Have you ever been at a party or a family gathering where there’s a heated debated going on, but no one is really listening to what anyone else is saying: They’re just restating what they believe more loudly and forcefully as everyone else gets more animated, too. And you’re sitting there watching it all, and losing interest?
That’s kind of what the central scene of “Your Blues Ain’t Sweet Like Mine,” which is making its world premiere at the Two River Theater through May 3 (for tickets and information, visit tworivertheater.org), is like. It’s not a very satisfying debate. And it’s certainly not satisfying theater, either.
The play, written and directed by Ruben Santiago-Hudson (a Tony-winning actor and Obie-winning playwright, best known for writing and starring in “Lackawanna Blues”), starts off promisingly enough. Zeke (Brandon J. Dirden) drops by the handsome New York apartment of Judith (Merritt Janson) to pick up some clothes she is donating to the homeless shelter where he works. Judith, who is white, surprises Zeke, who is African-American, with her deep knowledge of black culture. They spar a bit, intellectually, and flirt a bit, too, but the prickly Zeke suspects that Judith has an ulterior motive for asking him to come by. And sure enough, she does: She wants to write a New York Times feature on him, intrigued that such a well-educated man would be working for a shelter.
“That’s mighty white of you,” he sneers, when she wonders why he’s not doing more with his life.
He agrees to be interviewed, though, and they start the process, and continue sparring, and then he leaves.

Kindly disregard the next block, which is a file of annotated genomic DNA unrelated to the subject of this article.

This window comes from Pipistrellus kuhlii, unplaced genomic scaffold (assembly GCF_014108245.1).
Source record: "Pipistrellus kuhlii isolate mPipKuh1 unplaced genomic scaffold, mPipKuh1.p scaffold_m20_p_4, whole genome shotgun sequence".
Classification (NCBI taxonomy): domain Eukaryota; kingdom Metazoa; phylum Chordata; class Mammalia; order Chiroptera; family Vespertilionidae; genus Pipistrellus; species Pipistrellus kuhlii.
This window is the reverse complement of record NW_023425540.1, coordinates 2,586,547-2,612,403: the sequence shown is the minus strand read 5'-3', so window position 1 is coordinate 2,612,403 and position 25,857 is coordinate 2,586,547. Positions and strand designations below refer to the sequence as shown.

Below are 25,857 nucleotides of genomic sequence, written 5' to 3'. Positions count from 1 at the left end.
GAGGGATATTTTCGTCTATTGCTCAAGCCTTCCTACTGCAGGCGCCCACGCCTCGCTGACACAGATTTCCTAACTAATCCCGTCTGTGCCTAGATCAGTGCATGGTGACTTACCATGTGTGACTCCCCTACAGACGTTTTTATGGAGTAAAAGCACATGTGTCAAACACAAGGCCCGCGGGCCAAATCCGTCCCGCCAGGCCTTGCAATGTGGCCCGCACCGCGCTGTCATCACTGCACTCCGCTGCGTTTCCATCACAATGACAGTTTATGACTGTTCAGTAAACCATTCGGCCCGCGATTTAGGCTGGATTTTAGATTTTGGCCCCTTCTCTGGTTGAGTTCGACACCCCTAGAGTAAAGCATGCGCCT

These are two complex characters, and the premise of them working out their differences over the course of the play is a good one.
But then the one-act, intermission-less play proceeds to the second of its three parts, and things fall apart. Zeke is invited to dinner with Judith and her boyfriend Randall (Andrew Hovelson), a New York Post editor, along with Judith’s friend, Janeece (Roslyn Ruff). Zeke, who has a huge chip on his shoulder about the way African-Americans are treated in American society, is belligerent from the moment he steps into the apartment, and Janeece and the conservative, almost fratboy-like Randall take an immediate dislike to him. Insults are hurled, feelings are hurt, and the confrontation even gets physical. Judith almost fades into the background, fruitlessly attempting to keep the peace.
Zeke storms off, and in the play’s third and final scene, seeks advice and comfort from his mentor, Zebedee (Charles Weldon), an older, homeless man living underneath Grand Central Station. (Despite the circumstances of his life, he wears a jacket and tie, and keeps his big collection of books neatly stacked). Judith has no trouble finding the lair, and arrives soon after Zeke does. Zebedee tells them both a story about a horrendous racially charged injustice he suffered through in his own life, and Judith and Zeke seem to form a tentative bond.
I wanted to like this play. It attempts to grapple with weighty subjects and has, in Zeke and Judith, two characters I’d like to get to know better. I thought the ending, which was hopeful but not unrealistically upbeat, was skillfully done.
But the shrillness of the play’s second part, and the contrivance of the third part — the wisdom-spouting homeless man seemed like a cliché to me — left a sour taste in my mouth, and I can’t recommend it.
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